The Evolving Role Of Poetry And The Poet

2408 words - 10 pages

"The safest general characterization of the European philosophical tradition is that it consists of a series of footnotes to Plato," claimed Alfred North Whitehead in 1929's Process and Reality. Plato studied under Socrates in Athens, Greece, and showed a deep interest for politics. It wasn't until Socrates death that Plato turned from politics to philosophy. He developed Idealism in opposition to the belief of the Sophists and opened a school in Athens. The Academy was one of the first organized schools in Western Civilization it was here that Plato taught his most famous student, Aristotle. Plato's most famous work is The Republic. In it Plato describes a perfect, or ideal, state. The beginning of the work investigates the true meaning of justice. Towards the middle of the work Plato begins leading into philosophy, and Book X discusses the purpose of art in his ideal state, specifically poetry. Ion, another of Plato's works, is the beginning defense for The Republic Book X. In Ion Plato's main voice, Socrates, pokes fun at the ignorance of a rhapsode who stumbles around Socrates' questions. Plato shows an entertaining side in Ion which is dramatically different from his style in The Republic. Both of the works were written as dialogue between Socrates and another character. Plato's Socrates is simply a character that speaks Plato's mind. That is why the opinion has been offered that Ion was written as a spoof on Divine inspiration, and that had strong convictions against the belief in inspiration.

Aristotle began studying at The Academy under Plato when he was not yet twenty. He continued to study and teach philosophy argument at The Academy for twenty years before beginning his own school. Aristotle began to favor Materialism over Plato's Idealism, and opened The Lyceum in Athens, which boasted such students as Alexander the Great. Aristotle's best known work is Poetics. It is believed to be a private paper that conceivably rotated around The Lyceum. In other words, it was never written to be published. That's why the text mentions things that will be discussed later but never are. The text outlines Aristotle's characteristics for a tragedy as well as responding to Plato's The Republic Book X.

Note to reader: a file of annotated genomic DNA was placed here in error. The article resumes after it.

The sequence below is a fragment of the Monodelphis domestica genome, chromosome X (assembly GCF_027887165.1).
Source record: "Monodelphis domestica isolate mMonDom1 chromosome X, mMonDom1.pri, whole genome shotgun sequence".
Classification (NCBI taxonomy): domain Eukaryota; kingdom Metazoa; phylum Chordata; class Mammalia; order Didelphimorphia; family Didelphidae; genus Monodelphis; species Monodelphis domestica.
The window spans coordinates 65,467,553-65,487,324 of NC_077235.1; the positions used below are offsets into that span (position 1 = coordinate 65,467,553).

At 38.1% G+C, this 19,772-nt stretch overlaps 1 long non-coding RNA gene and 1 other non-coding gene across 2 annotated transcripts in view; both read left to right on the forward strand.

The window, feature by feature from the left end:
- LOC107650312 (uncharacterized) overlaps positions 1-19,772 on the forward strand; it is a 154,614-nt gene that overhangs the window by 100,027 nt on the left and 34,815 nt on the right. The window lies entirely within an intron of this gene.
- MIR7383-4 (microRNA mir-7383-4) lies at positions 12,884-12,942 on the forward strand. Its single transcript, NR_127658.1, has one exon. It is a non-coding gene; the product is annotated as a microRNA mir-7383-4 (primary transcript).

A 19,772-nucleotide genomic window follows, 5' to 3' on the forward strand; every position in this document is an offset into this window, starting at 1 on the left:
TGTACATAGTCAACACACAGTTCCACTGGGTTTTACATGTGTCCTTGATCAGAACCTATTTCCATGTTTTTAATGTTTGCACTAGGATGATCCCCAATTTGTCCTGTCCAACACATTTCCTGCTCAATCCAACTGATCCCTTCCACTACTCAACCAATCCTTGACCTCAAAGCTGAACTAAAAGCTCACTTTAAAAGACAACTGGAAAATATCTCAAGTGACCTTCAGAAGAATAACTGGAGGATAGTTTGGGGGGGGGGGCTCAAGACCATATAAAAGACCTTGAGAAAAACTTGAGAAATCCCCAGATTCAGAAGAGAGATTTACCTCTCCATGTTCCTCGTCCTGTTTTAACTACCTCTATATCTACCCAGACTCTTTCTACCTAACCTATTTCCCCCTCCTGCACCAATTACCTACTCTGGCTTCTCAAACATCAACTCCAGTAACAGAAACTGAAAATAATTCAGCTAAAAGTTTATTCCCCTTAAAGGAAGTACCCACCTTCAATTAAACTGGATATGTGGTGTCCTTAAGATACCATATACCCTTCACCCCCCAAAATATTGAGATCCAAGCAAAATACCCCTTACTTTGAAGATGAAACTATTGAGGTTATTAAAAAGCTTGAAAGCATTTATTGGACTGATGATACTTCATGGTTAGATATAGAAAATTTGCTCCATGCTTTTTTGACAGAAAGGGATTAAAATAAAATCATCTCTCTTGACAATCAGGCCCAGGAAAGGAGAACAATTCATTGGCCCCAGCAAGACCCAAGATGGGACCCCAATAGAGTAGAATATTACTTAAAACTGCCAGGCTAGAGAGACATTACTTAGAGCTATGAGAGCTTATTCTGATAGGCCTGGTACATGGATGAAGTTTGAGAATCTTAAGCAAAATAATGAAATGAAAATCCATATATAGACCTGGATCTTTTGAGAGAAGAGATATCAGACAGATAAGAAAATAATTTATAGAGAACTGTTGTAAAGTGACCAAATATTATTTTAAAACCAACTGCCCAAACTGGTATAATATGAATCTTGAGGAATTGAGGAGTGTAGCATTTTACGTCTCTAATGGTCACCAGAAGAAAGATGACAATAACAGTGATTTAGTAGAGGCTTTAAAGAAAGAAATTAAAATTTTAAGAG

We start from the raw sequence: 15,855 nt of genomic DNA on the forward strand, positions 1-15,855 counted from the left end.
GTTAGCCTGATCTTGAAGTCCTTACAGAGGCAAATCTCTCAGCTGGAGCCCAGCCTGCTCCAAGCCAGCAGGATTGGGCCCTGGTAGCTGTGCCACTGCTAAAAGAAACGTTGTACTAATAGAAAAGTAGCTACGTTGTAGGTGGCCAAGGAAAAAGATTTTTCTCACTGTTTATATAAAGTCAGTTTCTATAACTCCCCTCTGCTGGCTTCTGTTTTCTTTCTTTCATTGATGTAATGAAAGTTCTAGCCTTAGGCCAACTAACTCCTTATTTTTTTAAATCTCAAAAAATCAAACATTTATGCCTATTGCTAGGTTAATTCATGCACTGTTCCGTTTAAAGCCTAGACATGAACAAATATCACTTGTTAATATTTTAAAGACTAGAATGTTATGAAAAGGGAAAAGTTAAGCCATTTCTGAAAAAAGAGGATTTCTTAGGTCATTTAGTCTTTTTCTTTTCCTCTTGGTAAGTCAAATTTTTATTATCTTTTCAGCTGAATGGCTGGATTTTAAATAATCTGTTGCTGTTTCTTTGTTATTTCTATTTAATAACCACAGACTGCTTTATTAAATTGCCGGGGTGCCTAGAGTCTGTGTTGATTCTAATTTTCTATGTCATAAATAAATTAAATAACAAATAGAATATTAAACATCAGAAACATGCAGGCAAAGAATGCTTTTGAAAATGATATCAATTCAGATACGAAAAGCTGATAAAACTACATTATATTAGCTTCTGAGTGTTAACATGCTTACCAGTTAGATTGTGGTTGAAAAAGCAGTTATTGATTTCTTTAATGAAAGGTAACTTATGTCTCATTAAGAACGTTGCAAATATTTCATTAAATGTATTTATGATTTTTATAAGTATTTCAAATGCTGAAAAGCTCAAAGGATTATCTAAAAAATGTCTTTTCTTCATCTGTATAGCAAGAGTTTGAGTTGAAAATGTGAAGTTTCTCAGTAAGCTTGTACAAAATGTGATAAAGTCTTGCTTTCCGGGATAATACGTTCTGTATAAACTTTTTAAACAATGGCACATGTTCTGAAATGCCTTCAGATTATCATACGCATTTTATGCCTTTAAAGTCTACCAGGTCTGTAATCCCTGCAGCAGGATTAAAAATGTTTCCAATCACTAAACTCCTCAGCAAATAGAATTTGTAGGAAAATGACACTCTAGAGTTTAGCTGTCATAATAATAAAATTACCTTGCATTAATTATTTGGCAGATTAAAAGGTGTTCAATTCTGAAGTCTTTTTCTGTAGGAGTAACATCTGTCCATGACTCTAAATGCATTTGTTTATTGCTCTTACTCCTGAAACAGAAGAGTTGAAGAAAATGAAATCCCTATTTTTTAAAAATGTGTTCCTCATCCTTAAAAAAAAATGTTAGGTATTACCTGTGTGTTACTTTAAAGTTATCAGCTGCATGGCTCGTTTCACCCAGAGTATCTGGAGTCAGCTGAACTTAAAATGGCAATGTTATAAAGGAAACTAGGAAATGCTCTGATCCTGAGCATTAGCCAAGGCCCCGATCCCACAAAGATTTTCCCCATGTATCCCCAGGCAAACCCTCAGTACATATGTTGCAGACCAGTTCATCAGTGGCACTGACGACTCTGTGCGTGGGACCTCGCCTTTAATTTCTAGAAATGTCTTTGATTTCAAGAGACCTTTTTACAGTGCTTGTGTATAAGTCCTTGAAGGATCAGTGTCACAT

Plato's theory in The Republic says that everything in the world comes from Eidos, or, the Ideal. The Ideal is the one perfect model; everything else is simply an imperfect copy of something else. In "Book X" Socrates states, "There are three arts which are concerned with all things: one which uses, another which makes, a third which imitates..." (25). The metaphysical path leaves only one truth, one Ideal; so each other component is moving farther and farther away from the truth. Plato's example in a simpler form would claim that a carpenter can create a bed, but he did not create the idea of a bed. To take that object as far away from truth as Plato places poetry, you would have to consider a painter depicting the bed as art. As Socrates...

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